Bold claims. I think we need to look at some data..
At SendForensics we periodically dive into the data looking for patterns that can help us push the limits of our end goal: ensuring customers are sending the highest quality email possible for optimal deliverability and, therefore, engagement.
The common pattern is that customers boost their bottom-line results dramatically if they are able to maintain a SendForensics Deliverability Score sweetspot of >75%:
This is well known, and has been predicted by our models time and time again. However, as the click-bait headlines go: what happened next shocked us..
This is where it gets really interesting.
As data-scientists, we have a love-hate relationship with surprises. If the data shows up something we hadn’t anticipated, it could go either way.
Our recent rummagings gave just such a surprise when we added spam-complaint data to the mix.
It turns out the SendForensics Deliverability Score has a startling inverse-correlation with user-generated spam-complaints (when all else is equal i.e. similar list size, regular offering etc.).
The above shows 6-week's worth of campaign data for a customer's weekly newsletter that lists various items for sale. It was chosen for its relatively consistent offering and mailing-list size (~55,400 contacts ±250), in order to minimise fluctuations in other variables and isolate the effect of the Deliverability Score alone.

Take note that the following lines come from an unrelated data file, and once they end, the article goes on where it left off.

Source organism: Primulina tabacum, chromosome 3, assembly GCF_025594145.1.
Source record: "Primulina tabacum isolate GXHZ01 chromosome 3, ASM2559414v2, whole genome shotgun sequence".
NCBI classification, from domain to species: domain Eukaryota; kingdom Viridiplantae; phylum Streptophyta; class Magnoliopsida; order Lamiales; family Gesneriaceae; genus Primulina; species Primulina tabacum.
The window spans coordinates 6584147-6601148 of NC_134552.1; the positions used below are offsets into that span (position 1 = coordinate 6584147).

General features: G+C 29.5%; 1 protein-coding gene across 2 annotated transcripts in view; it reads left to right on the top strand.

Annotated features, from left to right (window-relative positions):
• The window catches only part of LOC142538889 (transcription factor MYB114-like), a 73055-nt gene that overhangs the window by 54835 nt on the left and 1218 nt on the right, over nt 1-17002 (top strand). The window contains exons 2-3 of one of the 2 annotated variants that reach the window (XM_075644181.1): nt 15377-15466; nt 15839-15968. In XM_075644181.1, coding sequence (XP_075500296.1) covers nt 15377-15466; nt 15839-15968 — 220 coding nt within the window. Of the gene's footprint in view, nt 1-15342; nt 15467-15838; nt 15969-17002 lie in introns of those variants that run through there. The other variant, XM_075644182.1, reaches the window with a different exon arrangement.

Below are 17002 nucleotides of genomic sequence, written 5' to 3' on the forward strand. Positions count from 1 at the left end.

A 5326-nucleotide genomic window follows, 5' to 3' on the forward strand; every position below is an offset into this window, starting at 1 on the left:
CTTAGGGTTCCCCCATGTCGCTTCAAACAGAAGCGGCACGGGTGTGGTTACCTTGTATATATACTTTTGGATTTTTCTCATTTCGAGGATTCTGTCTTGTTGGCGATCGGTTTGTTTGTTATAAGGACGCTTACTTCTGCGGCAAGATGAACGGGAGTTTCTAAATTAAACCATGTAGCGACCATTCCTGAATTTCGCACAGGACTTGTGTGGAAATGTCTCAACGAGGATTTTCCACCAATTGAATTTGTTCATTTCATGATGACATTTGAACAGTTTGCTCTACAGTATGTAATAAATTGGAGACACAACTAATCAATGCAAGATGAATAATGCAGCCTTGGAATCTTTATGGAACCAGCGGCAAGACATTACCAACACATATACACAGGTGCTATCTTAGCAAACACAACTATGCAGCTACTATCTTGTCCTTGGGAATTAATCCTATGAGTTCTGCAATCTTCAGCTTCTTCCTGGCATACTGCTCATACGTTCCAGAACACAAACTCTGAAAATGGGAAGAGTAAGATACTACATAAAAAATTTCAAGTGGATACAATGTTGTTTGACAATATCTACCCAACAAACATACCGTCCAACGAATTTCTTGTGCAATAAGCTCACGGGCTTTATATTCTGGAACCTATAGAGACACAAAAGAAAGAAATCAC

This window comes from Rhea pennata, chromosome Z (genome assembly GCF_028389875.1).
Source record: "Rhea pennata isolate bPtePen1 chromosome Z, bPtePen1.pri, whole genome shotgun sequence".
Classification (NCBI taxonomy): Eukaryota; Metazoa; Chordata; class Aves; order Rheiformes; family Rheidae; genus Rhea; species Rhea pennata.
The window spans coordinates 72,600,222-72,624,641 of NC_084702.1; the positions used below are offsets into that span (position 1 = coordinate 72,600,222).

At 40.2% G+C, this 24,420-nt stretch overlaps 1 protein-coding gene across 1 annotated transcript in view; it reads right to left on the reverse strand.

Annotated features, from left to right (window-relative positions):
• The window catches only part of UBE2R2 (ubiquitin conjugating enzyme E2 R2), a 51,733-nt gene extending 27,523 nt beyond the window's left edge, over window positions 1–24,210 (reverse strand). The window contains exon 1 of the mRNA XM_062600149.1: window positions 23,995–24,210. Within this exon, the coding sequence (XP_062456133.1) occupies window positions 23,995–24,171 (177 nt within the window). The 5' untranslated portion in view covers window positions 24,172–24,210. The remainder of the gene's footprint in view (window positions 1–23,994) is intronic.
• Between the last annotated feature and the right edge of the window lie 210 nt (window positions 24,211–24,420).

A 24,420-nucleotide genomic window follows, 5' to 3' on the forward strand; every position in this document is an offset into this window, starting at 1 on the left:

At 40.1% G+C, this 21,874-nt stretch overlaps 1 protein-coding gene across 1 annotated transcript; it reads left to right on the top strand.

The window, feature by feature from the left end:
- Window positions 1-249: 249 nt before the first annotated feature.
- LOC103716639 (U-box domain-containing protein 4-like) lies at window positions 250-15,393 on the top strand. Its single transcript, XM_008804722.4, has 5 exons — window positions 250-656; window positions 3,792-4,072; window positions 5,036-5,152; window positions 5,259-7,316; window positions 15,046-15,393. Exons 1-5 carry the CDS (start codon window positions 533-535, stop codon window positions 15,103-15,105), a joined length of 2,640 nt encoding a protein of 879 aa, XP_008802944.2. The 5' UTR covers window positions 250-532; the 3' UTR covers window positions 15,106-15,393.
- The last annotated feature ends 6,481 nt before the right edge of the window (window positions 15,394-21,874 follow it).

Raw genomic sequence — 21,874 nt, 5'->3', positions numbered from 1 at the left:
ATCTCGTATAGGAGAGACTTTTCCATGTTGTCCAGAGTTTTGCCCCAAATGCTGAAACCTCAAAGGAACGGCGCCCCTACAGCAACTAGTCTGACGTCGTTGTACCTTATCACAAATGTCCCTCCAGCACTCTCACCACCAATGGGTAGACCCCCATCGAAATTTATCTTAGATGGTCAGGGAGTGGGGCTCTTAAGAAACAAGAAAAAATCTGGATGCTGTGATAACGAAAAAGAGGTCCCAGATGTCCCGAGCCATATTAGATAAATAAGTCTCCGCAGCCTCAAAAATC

Correlations of course abound in statistics and may mean nothing but when accompanied by anti-correlations of complementary variables (variables conveying opposite meaning such as click-through rates versus abuse rates measured independently), it is much more interesting.
Investigating further across the entirety of the most recent dataset, it seems campaigns that are able to maintain an SF Deliverability Score sweetspot of >75% have, wait for it, four times lower spam-complaint rates.
So what’s going on here?
What really shocked us is what this is ultimately suggesting. The SendForensics Deliverability Score/Metric we have been so proud of for the past few years is actually measuring something more than just inbox-placement.
It’s measuring deliverability right through to the "final filter" (i.e. the user)
- in other words, predicting engagement itself
Given the growing importance of engagement-based inbox-training on deliverability, we shouldn’t have been so surprised by this relationship.
We built a system to optimise deliverability pre-emptively. Turns out it’s pre-emptively optimising engagement as a whole. Marvellous.